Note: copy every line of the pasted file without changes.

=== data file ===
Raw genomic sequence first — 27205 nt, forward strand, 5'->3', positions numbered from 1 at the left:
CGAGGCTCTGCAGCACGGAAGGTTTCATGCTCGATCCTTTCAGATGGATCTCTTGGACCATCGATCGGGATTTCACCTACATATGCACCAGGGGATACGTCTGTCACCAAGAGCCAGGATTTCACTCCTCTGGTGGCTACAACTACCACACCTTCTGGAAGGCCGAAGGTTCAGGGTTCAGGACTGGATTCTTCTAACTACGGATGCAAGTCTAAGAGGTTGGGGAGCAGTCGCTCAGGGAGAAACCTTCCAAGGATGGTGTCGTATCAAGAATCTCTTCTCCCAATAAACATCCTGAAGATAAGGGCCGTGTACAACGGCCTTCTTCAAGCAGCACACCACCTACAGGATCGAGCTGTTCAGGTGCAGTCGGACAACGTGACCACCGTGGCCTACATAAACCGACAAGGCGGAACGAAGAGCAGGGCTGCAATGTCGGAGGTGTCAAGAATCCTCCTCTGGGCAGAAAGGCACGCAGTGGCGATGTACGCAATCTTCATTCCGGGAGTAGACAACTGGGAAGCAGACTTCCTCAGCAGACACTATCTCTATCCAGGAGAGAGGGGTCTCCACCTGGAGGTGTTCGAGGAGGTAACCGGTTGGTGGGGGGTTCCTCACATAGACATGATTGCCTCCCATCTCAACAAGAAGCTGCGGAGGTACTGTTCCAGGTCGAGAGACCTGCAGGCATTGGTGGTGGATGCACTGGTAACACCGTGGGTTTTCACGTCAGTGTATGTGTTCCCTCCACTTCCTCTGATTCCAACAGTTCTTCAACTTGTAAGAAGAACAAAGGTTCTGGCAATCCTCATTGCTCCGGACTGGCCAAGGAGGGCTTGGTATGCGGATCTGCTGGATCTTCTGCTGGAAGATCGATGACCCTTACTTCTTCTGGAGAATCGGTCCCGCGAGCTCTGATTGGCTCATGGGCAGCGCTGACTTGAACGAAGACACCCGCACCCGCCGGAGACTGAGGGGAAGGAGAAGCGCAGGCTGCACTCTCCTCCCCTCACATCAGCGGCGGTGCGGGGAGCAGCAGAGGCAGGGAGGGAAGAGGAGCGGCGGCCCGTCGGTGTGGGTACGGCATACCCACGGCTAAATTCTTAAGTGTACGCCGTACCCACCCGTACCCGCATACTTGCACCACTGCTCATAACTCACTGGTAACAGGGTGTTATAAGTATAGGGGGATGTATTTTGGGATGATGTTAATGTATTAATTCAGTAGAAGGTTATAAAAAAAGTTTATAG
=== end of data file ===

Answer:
Raw genomic sequence first — 27205 nt, forward strand, 5'->3', positions numbered from 1 at the left:
CGAGGCTCTGCAGCACGGAAGGTTTCATGCTCGATCCTTTCAGATGGATCTCTTGGACCATCGATCGGGATTTCACCTACATATGCACCAGGGGATACGTCTGTCACCAAGAGCCAGGATTTCACTCCTCTGGTGGCTACAACTACCACACCTTCTGGAAGGCCGAAGGTTCAGGGTTCAGGACTGGATTCTTCTAACTACGGATGCAAGTCTAAGAGGTTGGGGAGCAGTCGCTCAGGGAGAAACCTTCCAAGGATGGTGTCGTATCAAGAATCTCTTCTCCCAATAAACATCCTGAAGATAAGGGCCGTGTACAACGGCCTTCTTCAAGCAGCACACCACCTACAGGATCGAGCTGTTCAGGTGCAGTCGGACAACGTGACCACCGTGGCCTACATAAACCGACAAGGCGGAACGAAGAGCAGGGCTGCAATGTCGGAGGTGTCAAGAATCCTCCTCTGGGCAGAAAGGCACGCAGTGGCGATGTACGCAATCTTCATTCCGGGAGTAGACAACTGGGAAGCAGACTTCCTCAGCAGACACTATCTCTATCCAGGAGAGAGGGGTCTCCACCTGGAGGTGTTCGAGGAGGTAACCGGTTGGTGGGGGGTTCCTCACATAGACATGATTGCCTCCCATCTCAACAAGAAGCTGCGGAGGTACTGTTCCAGGTCGAGAGACCTGCAGGCATTGGTGGTGGATGCACTGGTAACACCGTGGGTTTTCACGTCAGTGTATGTGTTCCCTCCACTTCCTCTGATTCCAACAGTTCTTCAACTTGTAAGAAGAACAAAGGTTCTGGCAATCCTCATTGCTCCGGACTGGCCAAGGAGGGCTTGGTATGCGGATCTGCTGGATCTTCTGCTGGAAGATCGATGACCCTTACTTCTTCTGGAGAATCGGTCCCGCGAGCTCTGATTGGCTCATGGGCAGCGCTGACTTGAACGAAGACACCCGCACCCGCCGGAGACTGAGGGGAAGGAGAAGCGCAGGCTGCACTCTCCTCCCCTCACATCAGCGGCGGTGCGGGGAGCAGCAGAGGCAGGGAGGGAAGAGGAGCGGCGGCCCGTCGGTGTGGGTACGGCATACCCACGGCTAAATTCTTAAGTGTACGCCGTACCCACCCGTACCCGCATACTTGCACCACTGCTCATAACTCACTGGTAACAGGGTGTTATAAGTATAGGGGGATGTATTTTGGGATGATGTTAATGTATTAATTCAGTAGAAGGTTATAAAAAAAGTTTATAG